Thursday, December 2, 2010

The Plan: Karoozin' 2011 - Day 2

I have to break this into two maps because of a missing connection where Google Maps doesn't have a section of road, but I'm 100% sure there is one.  More about that later.  We're starting day two at Jeffrey's Bay in the Eastern Cape, heading north towards Baviaanskloof.  Baviaankloof road was built between 1880 and 1890 by Thomas Bain, South Africa's most famous road engineer.

From there we'll be heading past Uniondale, where we hope to meet up with the Uniondale ghost.  :)  We'll be taking the back roads to Louvain Farm to start the Duiwelsberg (Devil's Mountain) ox wagon track.

So, the destination below stops at the missing section of road.  I really look forward to this part of the trip.  Having been on Bergplaas plantation several times to do GPS work, I've often been told of this track and I've seen the start, thinking it'd be great to tackle that on a bike.  A bit of history on the track (Bonniedale Farm):

Duiwelskop was described by the early explorers and travelers as the most difficult pass to cross in the 18th century.   Many an ox wagon crashed down the steep cliffs alongside the pass pulling their oxen down with them.   However, Thomas Bain realigned the pass in 1864 and the present 4x4 track follows this alignment along the Western slope of the mountain, rather than over the summit.  The pass was regularly used by timber merchants transporting timber to Graaf-Reinet from 1776 to 1869.   The opening of the Montagu pass (1847) and the Prince Alfred pass (1867) was the final knell to this pass.   On 3-11-1778 the first recorded wagon crossing was made by governor Van Plettenberg, traveling South from the Langkloof.  For todays 4x4 travelers the Duiwelskop pass features magnificent views of the Garden Route and the Indian Ocean, the original tracks of ox wagons and the unparalelled beauty and characteristic smell of mountain fynbos.   The 30km trip starts at the farm Louvain and ends at Bergplaas.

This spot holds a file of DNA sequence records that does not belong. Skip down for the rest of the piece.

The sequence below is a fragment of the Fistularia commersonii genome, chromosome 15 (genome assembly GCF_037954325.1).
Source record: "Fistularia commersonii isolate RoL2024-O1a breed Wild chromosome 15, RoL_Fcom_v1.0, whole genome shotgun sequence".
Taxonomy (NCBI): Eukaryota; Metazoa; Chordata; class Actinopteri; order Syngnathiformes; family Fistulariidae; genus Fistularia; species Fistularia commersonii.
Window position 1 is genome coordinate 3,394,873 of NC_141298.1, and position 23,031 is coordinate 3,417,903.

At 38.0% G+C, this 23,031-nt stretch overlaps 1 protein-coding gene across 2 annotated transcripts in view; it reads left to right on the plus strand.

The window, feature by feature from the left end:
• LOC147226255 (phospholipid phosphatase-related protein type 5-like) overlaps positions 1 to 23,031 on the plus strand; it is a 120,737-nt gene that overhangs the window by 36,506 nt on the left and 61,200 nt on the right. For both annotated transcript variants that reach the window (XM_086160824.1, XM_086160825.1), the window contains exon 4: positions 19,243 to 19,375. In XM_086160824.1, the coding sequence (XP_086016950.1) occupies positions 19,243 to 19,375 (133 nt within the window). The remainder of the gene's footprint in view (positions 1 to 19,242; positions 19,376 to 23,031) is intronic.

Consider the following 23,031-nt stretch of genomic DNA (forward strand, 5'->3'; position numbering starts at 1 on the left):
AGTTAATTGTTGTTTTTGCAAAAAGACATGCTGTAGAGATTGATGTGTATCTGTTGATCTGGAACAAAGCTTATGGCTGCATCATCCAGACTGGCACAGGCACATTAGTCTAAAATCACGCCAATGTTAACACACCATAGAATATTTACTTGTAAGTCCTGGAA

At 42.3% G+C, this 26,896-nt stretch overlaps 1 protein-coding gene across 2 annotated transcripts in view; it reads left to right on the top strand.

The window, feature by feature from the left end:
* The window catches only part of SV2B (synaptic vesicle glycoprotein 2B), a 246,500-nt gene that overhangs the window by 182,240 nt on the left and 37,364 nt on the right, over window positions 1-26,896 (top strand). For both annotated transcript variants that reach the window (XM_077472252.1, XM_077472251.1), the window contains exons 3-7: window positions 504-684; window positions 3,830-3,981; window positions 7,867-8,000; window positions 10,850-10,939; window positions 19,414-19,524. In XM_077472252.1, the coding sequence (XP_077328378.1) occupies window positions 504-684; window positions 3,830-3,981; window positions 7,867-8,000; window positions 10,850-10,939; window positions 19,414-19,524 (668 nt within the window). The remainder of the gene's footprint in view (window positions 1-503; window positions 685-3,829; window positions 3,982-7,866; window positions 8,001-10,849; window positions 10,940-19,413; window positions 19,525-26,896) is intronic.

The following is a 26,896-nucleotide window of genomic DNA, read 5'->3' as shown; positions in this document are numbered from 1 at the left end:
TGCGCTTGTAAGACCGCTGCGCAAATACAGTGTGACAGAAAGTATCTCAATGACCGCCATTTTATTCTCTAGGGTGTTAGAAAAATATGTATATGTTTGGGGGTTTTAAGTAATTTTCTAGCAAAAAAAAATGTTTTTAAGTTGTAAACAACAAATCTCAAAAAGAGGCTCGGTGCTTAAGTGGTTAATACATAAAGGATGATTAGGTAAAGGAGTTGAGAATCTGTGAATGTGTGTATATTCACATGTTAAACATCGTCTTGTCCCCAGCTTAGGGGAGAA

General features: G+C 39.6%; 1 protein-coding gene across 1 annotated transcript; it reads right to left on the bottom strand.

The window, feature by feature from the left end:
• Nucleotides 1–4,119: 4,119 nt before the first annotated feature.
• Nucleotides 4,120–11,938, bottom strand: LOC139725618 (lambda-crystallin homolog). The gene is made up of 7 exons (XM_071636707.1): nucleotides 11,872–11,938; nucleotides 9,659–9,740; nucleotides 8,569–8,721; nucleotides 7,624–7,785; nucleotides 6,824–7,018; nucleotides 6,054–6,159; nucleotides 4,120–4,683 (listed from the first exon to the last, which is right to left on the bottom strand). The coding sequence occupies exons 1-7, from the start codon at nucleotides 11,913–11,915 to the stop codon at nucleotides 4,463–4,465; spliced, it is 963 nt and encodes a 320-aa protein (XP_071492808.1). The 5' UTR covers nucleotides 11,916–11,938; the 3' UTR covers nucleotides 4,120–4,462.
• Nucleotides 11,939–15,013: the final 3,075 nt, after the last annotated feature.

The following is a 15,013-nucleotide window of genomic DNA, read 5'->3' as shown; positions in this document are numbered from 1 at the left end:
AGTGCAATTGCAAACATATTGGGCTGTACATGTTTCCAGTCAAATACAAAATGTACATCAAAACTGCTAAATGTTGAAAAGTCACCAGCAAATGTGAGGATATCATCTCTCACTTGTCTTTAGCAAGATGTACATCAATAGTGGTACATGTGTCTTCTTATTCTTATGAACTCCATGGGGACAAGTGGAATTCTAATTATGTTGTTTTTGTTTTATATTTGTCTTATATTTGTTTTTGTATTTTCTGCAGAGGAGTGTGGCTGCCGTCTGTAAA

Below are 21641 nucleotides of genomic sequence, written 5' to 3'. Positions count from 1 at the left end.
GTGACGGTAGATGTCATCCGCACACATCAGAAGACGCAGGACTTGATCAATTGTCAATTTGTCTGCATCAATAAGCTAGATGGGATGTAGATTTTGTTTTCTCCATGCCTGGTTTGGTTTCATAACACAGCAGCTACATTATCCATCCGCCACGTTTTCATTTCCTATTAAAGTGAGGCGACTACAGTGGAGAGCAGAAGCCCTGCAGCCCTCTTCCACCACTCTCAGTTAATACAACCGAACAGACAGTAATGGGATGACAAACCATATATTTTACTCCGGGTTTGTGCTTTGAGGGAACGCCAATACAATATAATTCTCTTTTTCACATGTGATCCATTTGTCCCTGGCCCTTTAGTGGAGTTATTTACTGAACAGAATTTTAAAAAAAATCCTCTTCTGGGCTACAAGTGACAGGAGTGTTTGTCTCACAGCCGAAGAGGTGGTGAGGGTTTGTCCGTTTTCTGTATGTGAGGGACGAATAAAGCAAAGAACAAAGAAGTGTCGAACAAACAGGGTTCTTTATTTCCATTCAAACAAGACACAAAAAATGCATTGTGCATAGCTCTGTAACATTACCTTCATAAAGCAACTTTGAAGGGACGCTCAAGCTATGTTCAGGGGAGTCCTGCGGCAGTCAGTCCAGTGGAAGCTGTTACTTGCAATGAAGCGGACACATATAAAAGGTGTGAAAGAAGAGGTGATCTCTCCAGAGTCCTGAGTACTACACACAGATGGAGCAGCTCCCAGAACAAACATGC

With a description like that, how would you not want to conquer it?

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So, from here we pass through Bergplaas plantation, an active forestry plantation and one of the oldest in the Southern Cape.  I want to head back via Wilderness and Kaaimans Pass and into George, where we'll probably just stop for a quick bite.  Then the last stretch for day two will start with Montagu Pass.  This pass was built by Henry Fancourt White, an Australian road engineer.  The pass was the first (in South Africa I assume) to be constructed exclusively by convict labour, built between 1844 and 1847.  The original toll house is still there.  It's a beautiful stretch of road and apparently has it's own ghost.  We'll be overnighting in my old home town, Oudtshoorn.

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